Looking at the top four markets of the U.S., Japan, Germany, and China, they continued to account for nearly two-thirds (61.1%) of all HNWIs in 2016 (Figure 4). New HNWIs, however, emerged from a wider variety of markets during 2016. Compared to 2015, when 81% of new HNWIs came from the top four markets, only 59% did so in 2016
Though the U.S. and Japan remain the largest and most mature HNWI markets, China’s influence since 2010 has been increasing. Its emergence as an economic powerhouse has made it the fastest grower of HNWI wealth and population since 2010, followed by Kuwait, Sweden, and Norway. The laggards during that time included the mature Latin American markets of Brazil and Mexico, both of which were major contributors to constrained global HNW growth. Meanwhile, above-average growth from 2010 onward by a variety of markets, including Japan, Netherlands, the U.S., and India, balanced out weaker growth in the other key economies, including the U.K., Argentina, Australia, and Canada
Ultra-HNWIs, with US$30 million or more in investable assets, posted striking improvements in wealth and population, thanks in part to an upswing in Latin American economic performance. Because Latin America accounts for more ultra-HNWI wealth than any other region, it holds significant sway over the segment’s overall growth. Vibrant growth in Latin America helped lift global ultra-HNWI wealth by 9.2%, up from an increase of only 2.5% in 2015. Similarly, the global ultra-HNWI population increased by 8.3%, nearly double the 4.2% recorded in 2015 (Figure 5).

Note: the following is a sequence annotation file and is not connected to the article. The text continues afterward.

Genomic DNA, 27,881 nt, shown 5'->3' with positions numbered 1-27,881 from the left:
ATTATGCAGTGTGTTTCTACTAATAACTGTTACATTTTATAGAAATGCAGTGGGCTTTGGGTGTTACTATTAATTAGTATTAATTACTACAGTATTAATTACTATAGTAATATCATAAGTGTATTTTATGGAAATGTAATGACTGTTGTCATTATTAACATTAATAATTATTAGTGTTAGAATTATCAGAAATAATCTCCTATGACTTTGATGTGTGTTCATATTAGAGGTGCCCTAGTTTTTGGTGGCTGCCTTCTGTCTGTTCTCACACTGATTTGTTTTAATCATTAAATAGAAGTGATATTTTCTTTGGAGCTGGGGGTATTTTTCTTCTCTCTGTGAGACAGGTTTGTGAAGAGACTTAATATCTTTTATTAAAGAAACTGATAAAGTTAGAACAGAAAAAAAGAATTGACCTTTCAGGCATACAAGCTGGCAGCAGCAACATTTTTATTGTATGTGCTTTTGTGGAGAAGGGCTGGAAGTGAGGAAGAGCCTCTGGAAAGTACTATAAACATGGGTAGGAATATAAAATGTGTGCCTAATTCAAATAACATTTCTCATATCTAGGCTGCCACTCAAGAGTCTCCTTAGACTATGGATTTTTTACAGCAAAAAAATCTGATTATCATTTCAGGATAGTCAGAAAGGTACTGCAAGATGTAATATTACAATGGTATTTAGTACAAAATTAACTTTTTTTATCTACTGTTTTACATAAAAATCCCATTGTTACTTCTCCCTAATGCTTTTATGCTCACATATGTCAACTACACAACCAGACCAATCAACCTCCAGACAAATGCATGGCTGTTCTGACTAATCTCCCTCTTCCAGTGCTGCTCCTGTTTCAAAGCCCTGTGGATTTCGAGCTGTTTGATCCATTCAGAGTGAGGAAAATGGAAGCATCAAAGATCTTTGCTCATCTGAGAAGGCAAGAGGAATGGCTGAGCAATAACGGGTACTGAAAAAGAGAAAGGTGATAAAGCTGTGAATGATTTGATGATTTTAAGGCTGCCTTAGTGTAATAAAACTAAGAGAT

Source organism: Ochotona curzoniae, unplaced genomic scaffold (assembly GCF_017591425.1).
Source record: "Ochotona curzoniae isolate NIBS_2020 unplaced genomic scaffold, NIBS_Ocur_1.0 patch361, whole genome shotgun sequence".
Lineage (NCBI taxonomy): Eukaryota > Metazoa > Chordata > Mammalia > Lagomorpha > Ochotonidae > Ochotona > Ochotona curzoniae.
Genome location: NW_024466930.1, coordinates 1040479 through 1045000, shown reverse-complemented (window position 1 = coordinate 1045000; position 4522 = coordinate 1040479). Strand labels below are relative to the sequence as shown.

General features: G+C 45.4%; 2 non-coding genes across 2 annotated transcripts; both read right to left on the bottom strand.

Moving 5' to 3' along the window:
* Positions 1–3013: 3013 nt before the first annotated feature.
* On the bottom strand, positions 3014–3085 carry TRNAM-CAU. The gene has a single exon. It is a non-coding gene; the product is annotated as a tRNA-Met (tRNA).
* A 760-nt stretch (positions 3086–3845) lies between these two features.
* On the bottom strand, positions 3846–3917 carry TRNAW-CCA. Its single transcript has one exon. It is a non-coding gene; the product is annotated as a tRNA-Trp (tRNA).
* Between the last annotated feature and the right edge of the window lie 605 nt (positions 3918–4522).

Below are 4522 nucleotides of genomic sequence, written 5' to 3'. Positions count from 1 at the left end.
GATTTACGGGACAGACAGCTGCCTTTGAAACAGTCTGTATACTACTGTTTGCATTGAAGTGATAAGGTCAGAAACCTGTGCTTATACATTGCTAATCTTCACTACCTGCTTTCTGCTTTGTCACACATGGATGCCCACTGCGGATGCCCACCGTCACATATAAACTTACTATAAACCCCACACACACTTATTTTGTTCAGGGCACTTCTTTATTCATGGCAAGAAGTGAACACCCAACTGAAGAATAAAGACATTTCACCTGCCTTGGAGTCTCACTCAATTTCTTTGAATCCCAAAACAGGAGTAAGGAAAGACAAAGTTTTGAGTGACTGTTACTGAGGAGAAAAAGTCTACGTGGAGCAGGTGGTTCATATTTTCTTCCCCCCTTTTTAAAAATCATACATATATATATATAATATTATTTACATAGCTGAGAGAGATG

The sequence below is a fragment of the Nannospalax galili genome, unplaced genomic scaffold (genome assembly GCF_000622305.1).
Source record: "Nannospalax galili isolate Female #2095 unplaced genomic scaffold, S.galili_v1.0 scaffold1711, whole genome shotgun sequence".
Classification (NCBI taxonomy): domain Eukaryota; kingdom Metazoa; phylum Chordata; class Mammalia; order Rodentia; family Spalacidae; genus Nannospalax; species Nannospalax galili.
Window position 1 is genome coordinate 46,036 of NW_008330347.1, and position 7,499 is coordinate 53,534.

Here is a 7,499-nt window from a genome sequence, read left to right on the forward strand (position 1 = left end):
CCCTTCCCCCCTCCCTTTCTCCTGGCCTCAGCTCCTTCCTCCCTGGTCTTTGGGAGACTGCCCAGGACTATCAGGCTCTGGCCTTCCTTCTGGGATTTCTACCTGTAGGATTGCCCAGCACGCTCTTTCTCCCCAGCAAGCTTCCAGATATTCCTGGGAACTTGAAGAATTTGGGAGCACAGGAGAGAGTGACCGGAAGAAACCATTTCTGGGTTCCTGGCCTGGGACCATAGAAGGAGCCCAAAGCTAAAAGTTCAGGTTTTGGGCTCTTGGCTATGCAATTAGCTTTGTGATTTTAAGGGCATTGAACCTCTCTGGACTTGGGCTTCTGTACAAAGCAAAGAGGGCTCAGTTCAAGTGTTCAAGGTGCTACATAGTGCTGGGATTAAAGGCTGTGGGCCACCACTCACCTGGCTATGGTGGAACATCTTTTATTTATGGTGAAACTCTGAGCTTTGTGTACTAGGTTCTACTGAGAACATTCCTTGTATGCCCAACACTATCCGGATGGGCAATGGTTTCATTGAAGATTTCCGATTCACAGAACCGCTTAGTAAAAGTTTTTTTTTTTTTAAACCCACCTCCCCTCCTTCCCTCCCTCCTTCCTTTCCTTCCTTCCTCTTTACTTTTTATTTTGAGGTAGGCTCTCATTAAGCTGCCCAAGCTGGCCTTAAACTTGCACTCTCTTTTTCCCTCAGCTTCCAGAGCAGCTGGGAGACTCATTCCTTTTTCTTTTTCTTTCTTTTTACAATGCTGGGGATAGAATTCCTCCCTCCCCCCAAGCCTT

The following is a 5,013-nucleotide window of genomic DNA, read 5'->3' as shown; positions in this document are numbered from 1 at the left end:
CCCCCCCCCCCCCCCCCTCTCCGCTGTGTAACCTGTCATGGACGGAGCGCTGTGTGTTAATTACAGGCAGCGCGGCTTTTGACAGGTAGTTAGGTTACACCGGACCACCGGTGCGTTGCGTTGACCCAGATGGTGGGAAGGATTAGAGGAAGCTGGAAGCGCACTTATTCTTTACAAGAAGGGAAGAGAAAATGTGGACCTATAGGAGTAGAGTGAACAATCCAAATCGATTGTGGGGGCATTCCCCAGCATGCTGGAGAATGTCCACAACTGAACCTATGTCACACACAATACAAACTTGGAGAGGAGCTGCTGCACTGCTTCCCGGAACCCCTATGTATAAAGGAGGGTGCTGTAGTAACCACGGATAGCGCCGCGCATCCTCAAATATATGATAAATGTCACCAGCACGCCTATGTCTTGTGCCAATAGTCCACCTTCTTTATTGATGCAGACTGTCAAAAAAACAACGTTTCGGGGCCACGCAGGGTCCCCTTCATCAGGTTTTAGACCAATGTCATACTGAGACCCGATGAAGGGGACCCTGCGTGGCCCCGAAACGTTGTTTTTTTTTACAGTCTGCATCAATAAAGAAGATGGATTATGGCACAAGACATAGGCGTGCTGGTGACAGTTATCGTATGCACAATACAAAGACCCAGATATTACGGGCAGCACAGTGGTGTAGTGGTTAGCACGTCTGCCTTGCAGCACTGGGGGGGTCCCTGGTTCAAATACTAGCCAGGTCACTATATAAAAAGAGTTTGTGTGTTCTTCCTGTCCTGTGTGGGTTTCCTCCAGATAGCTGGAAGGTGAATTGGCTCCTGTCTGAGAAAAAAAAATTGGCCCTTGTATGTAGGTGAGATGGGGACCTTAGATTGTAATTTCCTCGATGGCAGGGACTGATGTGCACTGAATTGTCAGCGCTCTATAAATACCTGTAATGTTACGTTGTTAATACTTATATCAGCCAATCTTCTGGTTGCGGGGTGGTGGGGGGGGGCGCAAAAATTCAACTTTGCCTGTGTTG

Where did most of this newfound wealth come from? According to Capgemini, stock markets fueled the bulk of the gains for well-heeled investors in much of the world last year, though their portfolios aren’t overwhelmingly in stocks. On average, high-net-worth investors had just over 31.1 percent in stocks in 2017’s second quarter, up from 24.8 percent at the end of 2016, and a five-year high. Equities were cited by more than 90 percent of investors as “an important or the most important contributor to their investment performance.” After stocks, the next-highest chunk of assets for the (U)HNW population was sitting in cash and cash equivalents, at 27.3%. That was an increase from 2016’s 23.5%. meanwhile, real estate unexpectedly shrank to 14% of the average portfolio, from about 18% in 2016, the lowest allocation to this class in the past five years. At the same time, stakes in alternative assets such as hedge funds, commodities, and private equity took a deep dive.
But the biggest surprise, at least to us, from the report is that at current trends, the world is on its way to reaching more than US$100 trillion in HNWI wealth by 202 , thanks to strong global HNWI wealth growth of 8.2% in 2016, which far surpassed the anticipated rate of 6.1% annually over 2015 to 2025. Global HNWI wealth is now expected to expand by 5.9% annually through 2025 to reach US$106 trillion.
Meanwhile, as the rich get richer, the middle-class around the globe continues to shrink as the Fed itself admitted yesterday.
Which begs the question: if populist anger in 2016, when the world's richest owned "only" $62 trillion in wealth, led to such unexpected and angry reactions to the status quo as "Brexit" and "Trump", just what will the 2025 world, in which a few million people own $100 trillion in wealth, look like, and can the world's central bank continue to shift blame and scapegoat others for what has been the world's largest wealth transfer process in history?